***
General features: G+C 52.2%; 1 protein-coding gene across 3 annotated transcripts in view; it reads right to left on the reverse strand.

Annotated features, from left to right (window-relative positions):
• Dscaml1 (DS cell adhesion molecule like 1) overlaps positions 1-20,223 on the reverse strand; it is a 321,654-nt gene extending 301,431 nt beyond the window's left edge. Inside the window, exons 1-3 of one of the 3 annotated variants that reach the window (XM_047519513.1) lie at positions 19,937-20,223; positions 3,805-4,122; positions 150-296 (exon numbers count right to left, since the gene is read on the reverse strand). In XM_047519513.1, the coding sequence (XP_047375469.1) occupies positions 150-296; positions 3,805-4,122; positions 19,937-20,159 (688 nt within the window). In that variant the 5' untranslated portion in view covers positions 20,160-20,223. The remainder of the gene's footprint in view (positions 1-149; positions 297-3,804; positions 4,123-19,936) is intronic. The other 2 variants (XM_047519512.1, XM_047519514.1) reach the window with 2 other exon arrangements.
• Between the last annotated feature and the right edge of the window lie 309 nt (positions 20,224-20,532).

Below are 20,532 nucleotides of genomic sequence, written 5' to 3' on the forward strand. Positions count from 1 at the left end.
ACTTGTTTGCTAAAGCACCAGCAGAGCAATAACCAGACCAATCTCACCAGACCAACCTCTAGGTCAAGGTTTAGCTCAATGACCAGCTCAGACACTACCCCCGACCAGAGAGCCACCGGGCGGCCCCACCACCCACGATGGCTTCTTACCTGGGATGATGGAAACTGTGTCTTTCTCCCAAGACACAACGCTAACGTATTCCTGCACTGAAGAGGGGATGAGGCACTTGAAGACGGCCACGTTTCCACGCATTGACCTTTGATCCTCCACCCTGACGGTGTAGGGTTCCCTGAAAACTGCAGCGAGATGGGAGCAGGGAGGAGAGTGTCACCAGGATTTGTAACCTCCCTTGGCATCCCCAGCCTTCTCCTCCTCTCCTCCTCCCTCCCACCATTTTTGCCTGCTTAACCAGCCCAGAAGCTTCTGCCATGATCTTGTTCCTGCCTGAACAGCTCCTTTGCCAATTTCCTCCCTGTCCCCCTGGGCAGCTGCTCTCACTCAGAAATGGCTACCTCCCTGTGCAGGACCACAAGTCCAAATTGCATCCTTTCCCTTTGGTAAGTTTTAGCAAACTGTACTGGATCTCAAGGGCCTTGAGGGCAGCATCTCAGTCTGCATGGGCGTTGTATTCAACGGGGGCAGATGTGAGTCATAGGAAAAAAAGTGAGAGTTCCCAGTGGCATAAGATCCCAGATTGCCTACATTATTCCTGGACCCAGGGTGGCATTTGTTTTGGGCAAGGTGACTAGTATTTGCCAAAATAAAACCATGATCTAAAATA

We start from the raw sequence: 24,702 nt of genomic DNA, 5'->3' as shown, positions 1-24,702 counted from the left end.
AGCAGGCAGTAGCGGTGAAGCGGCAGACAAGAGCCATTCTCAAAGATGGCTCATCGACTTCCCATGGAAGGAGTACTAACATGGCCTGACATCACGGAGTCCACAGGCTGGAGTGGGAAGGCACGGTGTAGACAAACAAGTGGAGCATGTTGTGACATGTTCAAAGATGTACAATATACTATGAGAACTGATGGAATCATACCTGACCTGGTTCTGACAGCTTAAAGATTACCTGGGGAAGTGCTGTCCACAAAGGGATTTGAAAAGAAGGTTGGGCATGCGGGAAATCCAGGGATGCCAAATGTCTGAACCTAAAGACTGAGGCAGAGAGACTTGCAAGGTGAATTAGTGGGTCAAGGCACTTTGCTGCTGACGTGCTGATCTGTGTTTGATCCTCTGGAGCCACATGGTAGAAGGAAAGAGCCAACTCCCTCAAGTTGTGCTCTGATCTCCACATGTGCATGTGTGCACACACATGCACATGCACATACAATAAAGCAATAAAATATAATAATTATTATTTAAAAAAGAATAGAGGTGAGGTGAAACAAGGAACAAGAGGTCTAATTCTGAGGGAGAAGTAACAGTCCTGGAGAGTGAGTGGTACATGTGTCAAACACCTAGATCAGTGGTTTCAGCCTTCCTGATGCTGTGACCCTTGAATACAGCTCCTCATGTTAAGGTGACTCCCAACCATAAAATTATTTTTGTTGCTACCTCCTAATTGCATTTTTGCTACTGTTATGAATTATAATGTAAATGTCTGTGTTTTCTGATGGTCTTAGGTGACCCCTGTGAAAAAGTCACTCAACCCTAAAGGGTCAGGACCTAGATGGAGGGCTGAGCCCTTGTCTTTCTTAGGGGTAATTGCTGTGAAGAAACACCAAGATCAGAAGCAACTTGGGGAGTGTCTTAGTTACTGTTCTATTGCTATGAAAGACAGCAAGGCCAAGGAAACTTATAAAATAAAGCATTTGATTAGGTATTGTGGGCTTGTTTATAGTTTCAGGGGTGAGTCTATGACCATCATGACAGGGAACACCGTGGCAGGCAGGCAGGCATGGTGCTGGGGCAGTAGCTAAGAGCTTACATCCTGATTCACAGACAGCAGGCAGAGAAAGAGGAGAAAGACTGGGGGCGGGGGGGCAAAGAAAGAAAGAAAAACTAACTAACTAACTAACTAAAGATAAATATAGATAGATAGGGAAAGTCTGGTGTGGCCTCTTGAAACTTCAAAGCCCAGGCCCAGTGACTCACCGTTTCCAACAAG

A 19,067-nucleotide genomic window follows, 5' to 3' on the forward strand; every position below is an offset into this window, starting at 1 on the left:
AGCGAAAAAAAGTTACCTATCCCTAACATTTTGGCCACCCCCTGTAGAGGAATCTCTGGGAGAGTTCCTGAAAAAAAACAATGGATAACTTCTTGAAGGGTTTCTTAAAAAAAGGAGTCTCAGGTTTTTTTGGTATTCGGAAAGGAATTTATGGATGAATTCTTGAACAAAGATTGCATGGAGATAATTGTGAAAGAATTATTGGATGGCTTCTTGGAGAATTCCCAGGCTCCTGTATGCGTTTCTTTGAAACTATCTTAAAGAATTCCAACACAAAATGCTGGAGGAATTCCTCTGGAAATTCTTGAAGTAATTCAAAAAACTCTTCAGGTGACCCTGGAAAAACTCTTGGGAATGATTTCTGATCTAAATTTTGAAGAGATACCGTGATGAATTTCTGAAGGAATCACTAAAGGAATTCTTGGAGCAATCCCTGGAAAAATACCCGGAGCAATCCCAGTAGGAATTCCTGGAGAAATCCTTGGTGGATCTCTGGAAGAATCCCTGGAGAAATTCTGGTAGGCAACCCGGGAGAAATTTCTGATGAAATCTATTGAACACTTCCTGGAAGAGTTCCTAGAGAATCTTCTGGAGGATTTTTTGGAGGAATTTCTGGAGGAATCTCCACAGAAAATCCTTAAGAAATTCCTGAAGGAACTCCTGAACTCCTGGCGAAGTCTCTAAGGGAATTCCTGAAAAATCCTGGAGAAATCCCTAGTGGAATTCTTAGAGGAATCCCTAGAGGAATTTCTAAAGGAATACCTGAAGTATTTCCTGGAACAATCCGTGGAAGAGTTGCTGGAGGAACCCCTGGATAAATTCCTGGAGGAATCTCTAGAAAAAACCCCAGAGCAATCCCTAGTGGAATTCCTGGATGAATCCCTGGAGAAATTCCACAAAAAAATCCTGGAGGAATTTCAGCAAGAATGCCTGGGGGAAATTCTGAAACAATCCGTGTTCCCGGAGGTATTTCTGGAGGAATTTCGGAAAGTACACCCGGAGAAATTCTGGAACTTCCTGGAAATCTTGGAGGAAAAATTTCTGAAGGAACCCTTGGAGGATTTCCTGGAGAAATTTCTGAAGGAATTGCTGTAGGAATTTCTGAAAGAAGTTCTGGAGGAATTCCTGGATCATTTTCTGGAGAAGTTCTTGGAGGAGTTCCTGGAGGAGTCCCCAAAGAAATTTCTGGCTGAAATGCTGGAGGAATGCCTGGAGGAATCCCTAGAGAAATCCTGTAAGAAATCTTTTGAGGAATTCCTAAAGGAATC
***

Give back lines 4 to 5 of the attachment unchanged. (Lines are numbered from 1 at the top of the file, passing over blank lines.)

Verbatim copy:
• Between the last annotated feature and the right edge of the window lie 309 nt (positions 20,224-20,532).

Below are 20,532 nucleotides of genomic sequence, written 5' to 3' on the forward strand. Positions count from 1 at the left end.